Indian traditional knowledge finds due recognition

By Abhai Pandey, Lex Orbis IP Practice

Traditional therapies and modes of treating illnesses have received renewed interest around the world over the last few years. Such traditional knowledge often embodies the knowledge, practices, indigenous methods of treatment and folklore of diverse communities that have typically been transmitted orally from one generation to another and are unique to a given geographical region. With the evolution of global standards of IP protection, it has become necessary to protect and preserve these traditional treasures from misappropriation and bio-piracy.

Abhai Pandey,Lawyer,Lex Orbis IP Practice
Abhai Pandey
Lex Orbis IP Practice

India achieved a significant milestone in this regard last year; by digitizing entire texts of roughly 200,000 traditional medical formulations, transforming them from Sanskrit, Arabic, Persian, Urdu and Tamil texts into one traditional knowledge digital library (TKDL) in English. An important aspect of this documentation is that drug companies will now be unable to base their preparations on ancient formulations without permission and the communities holding this knowledge will derive due benefit from it.

The Centre for Scientific and Industrial Research (CSIR) together with the Ministry of Health & Family Welfare’s Department of Ayurveda, Yoga & Naturopathy, Unani, Siddha and Homeopathy (AYUSH) was instrumental in creating this library from information in the public domain. The expensive lessons learnt from the revocation of patents on neem and turmeric prompted the creation of this digital library. It contains text-searchable English-language translations of these sources and thus documents on prior art that allow examiners to search the extensive database to prevent misappropriation. Further, about 200 yoga postures are set to be included in the database. The European Patent Office was granted first access to this database, followed by the US Patent and Trademarks Office (USPTO), which was recently allowed access. This has enhanced the importance of the database, which earlier was thought to be purely of academic importance.

Although the USPTO has access to many other traditional databases for prior art searches, including dictionaries, formularies, handbooks, and historical and classical works, the TKDL is the single largest database consisting of compilations from Ayurveda, Unani and Siddha forms of medicine. The CSIR has also offered to provide training to USPTO examiners and staff to help them use the TKDL tools for search and examination purposes. In the words of World Intellectual Property Organization (WIPO) director general Francis Gurry: “It is a product that can make available to patent offices around the world on a confidential basis … detail of traditional knowledge to assist in preventing the granting of patents over that traditional knowledge by unauthorized parties. It is also a basis on which to establish potential collaborative arrangements with private sector or industry to actually use the traditional knowledge in practice.”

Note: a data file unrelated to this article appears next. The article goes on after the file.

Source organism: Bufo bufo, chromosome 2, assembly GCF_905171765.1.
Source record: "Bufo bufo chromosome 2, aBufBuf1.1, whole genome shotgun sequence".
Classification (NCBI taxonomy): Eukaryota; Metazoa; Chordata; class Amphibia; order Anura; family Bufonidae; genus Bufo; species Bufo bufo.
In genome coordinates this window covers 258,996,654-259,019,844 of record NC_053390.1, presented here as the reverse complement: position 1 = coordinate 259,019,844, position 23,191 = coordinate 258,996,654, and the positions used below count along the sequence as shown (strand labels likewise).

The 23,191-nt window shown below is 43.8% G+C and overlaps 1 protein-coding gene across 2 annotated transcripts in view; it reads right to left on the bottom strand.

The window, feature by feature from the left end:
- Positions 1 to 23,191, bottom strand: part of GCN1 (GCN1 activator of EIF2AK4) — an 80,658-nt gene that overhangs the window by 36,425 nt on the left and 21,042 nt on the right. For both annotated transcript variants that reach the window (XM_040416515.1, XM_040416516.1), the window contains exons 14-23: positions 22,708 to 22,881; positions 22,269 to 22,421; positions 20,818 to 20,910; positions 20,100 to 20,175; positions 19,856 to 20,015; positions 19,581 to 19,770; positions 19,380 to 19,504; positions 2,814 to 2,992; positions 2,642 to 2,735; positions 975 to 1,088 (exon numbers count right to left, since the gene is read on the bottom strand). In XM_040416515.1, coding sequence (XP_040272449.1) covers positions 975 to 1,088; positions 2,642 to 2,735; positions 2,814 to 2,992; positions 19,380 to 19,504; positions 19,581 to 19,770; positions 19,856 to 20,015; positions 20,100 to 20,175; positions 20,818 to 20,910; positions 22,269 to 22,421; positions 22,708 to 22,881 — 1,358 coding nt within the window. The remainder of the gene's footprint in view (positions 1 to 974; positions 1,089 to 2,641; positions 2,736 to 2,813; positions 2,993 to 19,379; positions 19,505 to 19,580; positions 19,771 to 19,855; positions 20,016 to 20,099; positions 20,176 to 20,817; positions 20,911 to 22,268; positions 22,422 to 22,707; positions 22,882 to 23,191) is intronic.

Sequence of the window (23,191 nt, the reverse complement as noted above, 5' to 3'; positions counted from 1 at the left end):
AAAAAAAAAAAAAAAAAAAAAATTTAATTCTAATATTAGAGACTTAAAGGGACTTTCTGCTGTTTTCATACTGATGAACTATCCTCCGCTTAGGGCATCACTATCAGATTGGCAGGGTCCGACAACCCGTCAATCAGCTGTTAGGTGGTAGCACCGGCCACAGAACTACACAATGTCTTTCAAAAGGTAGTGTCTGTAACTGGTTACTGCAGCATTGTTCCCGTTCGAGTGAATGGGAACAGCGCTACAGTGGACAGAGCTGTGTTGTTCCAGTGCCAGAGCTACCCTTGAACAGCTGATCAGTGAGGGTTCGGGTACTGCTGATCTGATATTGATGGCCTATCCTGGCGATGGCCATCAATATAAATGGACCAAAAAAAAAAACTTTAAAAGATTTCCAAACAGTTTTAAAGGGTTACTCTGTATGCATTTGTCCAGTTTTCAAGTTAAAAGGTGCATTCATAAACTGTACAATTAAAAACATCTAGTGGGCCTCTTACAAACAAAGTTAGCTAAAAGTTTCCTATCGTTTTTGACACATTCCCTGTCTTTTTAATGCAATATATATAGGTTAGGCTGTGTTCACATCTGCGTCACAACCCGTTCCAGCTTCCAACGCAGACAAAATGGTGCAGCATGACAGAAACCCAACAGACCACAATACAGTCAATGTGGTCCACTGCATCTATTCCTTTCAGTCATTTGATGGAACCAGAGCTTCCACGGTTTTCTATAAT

The USPTO has also urged other countries to compile their traditional knowledge and make it accessible to the USPTO. On an international level, it is also expected that there may be some development in the creation of a combined database of traditional knowledge under the aegis of WIPO. IP rights holders may have a clearer picture of this project once talks of the Intergovernmental Committee on Intellectual Property and Genetic Resources, Traditional Knowledge, and Folklore (IGC), which have been stalled for months, finally resume. The committee was formed by the annual WIPO General Assemblies to negotiate the text of an “international legal instrument (or instruments) which will ensure the effective protection of” genetic resources, traditional knowledge, and traditional cultural expressions. Two substantive texts were introduced; one on traditional knowledge and other on traditional cultural expressions.

The first point of victory reported for Indian traditional knowledge after the launch of the TKDL was at the European Patent Office (EPO) through the blocking of a patent by a Spanish company called Perdix, for a skin cream, prepared from melon extracts to treat leucoderma. Perdix used vegetable ingredients such as melon, bay rum and lemon, which when employed on white patches of skin, resulted in the regeneration of melanocytes.

This mode of treatment was commonly used in the Unani system of medicine in India and has been used by hakeems (Muslim physicians) for years. After studying Indian documents, the EPO confirmed “evidence of prior art”, and decided against granting Perdix the patent for the anti-vitiligo cream. This happened in a record time of three weeks, compared with the turmeric and neem cases, which had taken two and five years respectively.

All this bears colossal significance in the growing recognition of the TKDL as a source of legitimate and effective information, which can prevent bad patents from being granted.

Abhai Pandey is a lawyer with Lex Orbis IP Practice, a law firm specializing in intellectual property issues.


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